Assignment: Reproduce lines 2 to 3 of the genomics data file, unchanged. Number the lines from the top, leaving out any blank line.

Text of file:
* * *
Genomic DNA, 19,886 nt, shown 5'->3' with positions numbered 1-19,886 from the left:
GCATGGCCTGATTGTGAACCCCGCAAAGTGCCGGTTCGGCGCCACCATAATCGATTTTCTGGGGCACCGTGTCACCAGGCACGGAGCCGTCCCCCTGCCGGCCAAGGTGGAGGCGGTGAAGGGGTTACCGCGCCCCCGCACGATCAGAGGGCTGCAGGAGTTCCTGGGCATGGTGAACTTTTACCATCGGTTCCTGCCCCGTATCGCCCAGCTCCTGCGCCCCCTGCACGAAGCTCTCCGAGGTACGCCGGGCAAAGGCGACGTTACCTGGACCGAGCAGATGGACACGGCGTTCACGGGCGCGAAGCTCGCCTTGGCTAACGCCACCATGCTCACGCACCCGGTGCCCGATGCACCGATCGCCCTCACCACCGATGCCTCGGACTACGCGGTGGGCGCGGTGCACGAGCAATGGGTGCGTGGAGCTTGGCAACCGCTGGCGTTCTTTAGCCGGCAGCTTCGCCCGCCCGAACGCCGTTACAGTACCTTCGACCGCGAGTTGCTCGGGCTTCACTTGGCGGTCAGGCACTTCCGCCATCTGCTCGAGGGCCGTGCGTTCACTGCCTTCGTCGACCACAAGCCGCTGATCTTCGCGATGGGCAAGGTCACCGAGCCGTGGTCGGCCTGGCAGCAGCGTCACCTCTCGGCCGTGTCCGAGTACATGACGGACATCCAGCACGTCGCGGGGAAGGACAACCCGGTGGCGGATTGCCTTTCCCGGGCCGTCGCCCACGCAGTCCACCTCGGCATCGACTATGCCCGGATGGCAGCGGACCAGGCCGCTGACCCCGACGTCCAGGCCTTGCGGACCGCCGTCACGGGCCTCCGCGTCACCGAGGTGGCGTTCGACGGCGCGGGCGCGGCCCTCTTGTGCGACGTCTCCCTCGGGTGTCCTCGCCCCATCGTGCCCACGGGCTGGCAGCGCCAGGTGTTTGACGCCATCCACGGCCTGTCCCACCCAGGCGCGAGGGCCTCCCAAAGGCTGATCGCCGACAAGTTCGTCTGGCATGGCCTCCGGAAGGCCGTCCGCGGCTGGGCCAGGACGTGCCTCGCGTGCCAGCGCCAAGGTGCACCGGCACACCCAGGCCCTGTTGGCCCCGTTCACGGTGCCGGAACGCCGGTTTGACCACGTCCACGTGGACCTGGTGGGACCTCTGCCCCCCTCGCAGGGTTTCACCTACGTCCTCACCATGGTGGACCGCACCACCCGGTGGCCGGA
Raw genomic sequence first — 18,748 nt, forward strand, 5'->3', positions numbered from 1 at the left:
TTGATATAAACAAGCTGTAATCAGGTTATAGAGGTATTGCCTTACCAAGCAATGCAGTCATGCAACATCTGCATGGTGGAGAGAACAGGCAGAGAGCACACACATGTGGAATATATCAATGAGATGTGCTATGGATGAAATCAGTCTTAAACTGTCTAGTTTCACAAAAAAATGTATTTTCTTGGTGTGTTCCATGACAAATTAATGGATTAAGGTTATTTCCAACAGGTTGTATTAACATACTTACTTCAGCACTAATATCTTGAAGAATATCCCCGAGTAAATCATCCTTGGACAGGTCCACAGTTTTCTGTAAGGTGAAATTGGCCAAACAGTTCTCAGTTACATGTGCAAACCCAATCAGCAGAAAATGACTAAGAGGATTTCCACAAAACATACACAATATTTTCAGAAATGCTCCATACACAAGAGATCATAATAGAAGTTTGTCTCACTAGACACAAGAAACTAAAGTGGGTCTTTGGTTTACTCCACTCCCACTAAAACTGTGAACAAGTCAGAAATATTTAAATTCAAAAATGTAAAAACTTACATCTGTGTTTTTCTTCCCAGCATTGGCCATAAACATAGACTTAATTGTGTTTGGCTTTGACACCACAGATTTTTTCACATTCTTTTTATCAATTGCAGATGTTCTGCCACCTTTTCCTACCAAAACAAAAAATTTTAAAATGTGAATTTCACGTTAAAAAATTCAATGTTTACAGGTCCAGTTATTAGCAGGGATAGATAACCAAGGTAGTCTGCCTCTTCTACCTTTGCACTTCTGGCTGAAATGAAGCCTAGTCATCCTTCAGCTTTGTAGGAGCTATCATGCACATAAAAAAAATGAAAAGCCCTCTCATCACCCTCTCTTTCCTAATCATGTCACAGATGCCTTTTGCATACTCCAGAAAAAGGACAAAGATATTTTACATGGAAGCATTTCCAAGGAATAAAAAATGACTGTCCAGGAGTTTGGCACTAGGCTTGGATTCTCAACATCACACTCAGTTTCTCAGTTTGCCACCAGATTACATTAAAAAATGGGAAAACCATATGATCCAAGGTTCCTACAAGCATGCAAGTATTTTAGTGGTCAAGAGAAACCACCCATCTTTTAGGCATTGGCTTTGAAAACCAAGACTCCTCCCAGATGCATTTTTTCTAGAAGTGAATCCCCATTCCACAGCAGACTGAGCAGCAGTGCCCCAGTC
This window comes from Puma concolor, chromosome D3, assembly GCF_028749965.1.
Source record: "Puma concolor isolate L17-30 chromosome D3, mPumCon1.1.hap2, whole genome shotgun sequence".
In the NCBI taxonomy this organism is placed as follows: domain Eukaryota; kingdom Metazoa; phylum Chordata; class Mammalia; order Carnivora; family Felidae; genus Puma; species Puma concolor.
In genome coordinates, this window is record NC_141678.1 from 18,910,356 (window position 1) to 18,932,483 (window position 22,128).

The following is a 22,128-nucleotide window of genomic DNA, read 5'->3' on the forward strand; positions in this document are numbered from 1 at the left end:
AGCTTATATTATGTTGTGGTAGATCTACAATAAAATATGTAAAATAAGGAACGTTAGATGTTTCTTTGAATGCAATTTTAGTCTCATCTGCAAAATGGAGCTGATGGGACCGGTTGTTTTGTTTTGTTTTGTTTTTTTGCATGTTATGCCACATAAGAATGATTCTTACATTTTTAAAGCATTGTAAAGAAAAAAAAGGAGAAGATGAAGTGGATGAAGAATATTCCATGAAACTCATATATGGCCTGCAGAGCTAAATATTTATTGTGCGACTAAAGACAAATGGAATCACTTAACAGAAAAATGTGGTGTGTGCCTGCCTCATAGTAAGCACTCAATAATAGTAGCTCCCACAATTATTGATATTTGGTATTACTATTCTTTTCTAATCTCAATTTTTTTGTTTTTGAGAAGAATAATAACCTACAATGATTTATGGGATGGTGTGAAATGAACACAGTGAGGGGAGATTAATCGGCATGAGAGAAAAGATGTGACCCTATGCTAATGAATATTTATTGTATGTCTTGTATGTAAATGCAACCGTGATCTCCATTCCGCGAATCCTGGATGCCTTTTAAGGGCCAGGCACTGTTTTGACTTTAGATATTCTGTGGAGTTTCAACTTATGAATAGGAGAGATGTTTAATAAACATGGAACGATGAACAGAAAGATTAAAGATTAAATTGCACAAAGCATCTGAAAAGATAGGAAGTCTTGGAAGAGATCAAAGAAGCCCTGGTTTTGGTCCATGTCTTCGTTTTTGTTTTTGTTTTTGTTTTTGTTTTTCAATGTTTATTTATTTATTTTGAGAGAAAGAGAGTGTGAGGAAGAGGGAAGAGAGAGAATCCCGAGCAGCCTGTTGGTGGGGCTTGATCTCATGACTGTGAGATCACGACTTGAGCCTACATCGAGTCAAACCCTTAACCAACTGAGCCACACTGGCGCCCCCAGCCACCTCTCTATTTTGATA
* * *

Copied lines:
GCATGGCCTGATTGTGAACCCCGCAAAGTGCCGGTTCGGCGCCACCATAATCGATTTTCTGGGGCACCGTGTCACCAGGCACGGAGCCGTCCCCCTGCCGGCCAAGGTGGAGGCGGTGAAGGGGTTACCGCGCCCCCGCACGATCAGAGGGCTGCAGGAGTTCCTGGGCATGGTGAACTTTTACCATCGGTTCCTGCCCCGTATCGCCCAGCTCCTGCGCCCCCTGCACGAAGCTCTCCGAGGTACGCCGGGCAAAGGCGACGTTACCTGGACCGAGCAGATGGACACGGCGTTCACGGGCGCGAAGCTCGCCTTGGCTAACGCCACCATGCTCACGCACCCGGTGCCCGATGCACCGATCGCCCTCACCACCGATGCCTCGGACTACGCGGTGGGCGCGGTGCACGAGCAATGGGTGCGTGGAGCTTGGCAACCGCTGGCGTTCTTTAGCCGGCAGCTTCGCCCGCCCGAACGCCGTTACAGTACCTTCGACCGCGAGTTGCTCGGGCTTCACTTGGCGGTCAGGCACTTCCGCCATCTGCTCGAGGGCCGTGCGTTCACTGCCTTCGTCGACCACAAGCCGCTGATCTTCGCGATGGGCAAGGTCACCGAGCCGTGGTCGGCCTGGCAGCAGCGTCACCTCTCGGCCGTGTCCGAGTACATGACGGACATCCAGCACGTCGCGGGGAAGGACAACCCGGTGGCGGATTGCCTTTCCCGGGCCGTCGCCCACGCAGTCCACCTCGGCATCGACTATGCCCGGATGGCAGCGGACCAGGCCGCTGACCCCGACGTCCAGGCCTTGCGGACCGCCGTCACGGGCCTCCGCGTCACCGAGGTGGCGTTCGACGGCGCGGGCGCGGCCCTCTTGTGCGACGTCTCCCTCGGGTGTCCTCGCCCCATCGTGCCCACGGGCTGGCAGCGCCAGGTGTTTGACGCCATCCACGGCCTGTCCCACCCAGGCGCGAGGGCCTCCCAAAGGCTGATCGCCGACAAGTTCGTCTGGCATGGCCTCCGGAAGGCCGTCCGCGGCTGGGCCAGGACGTGCCTCGCGTGCCAGCGCCAAGGTGCACCGGCACACCCAGGCCCTGTTGGCCCCGTTCACGGTGCCGGAACGCCGGTTTGACCACGTCCACGTGGACCTGGTGGGACCTCTGCCCCCCTCGCAGGGTTTCACCTACGTCCTCACCATGGTGGACCGCACCACCCGGTGGCCGGA
Raw genomic sequence first — 18,748 nt, forward strand, 5'->3', positions numbered from 1 at the left: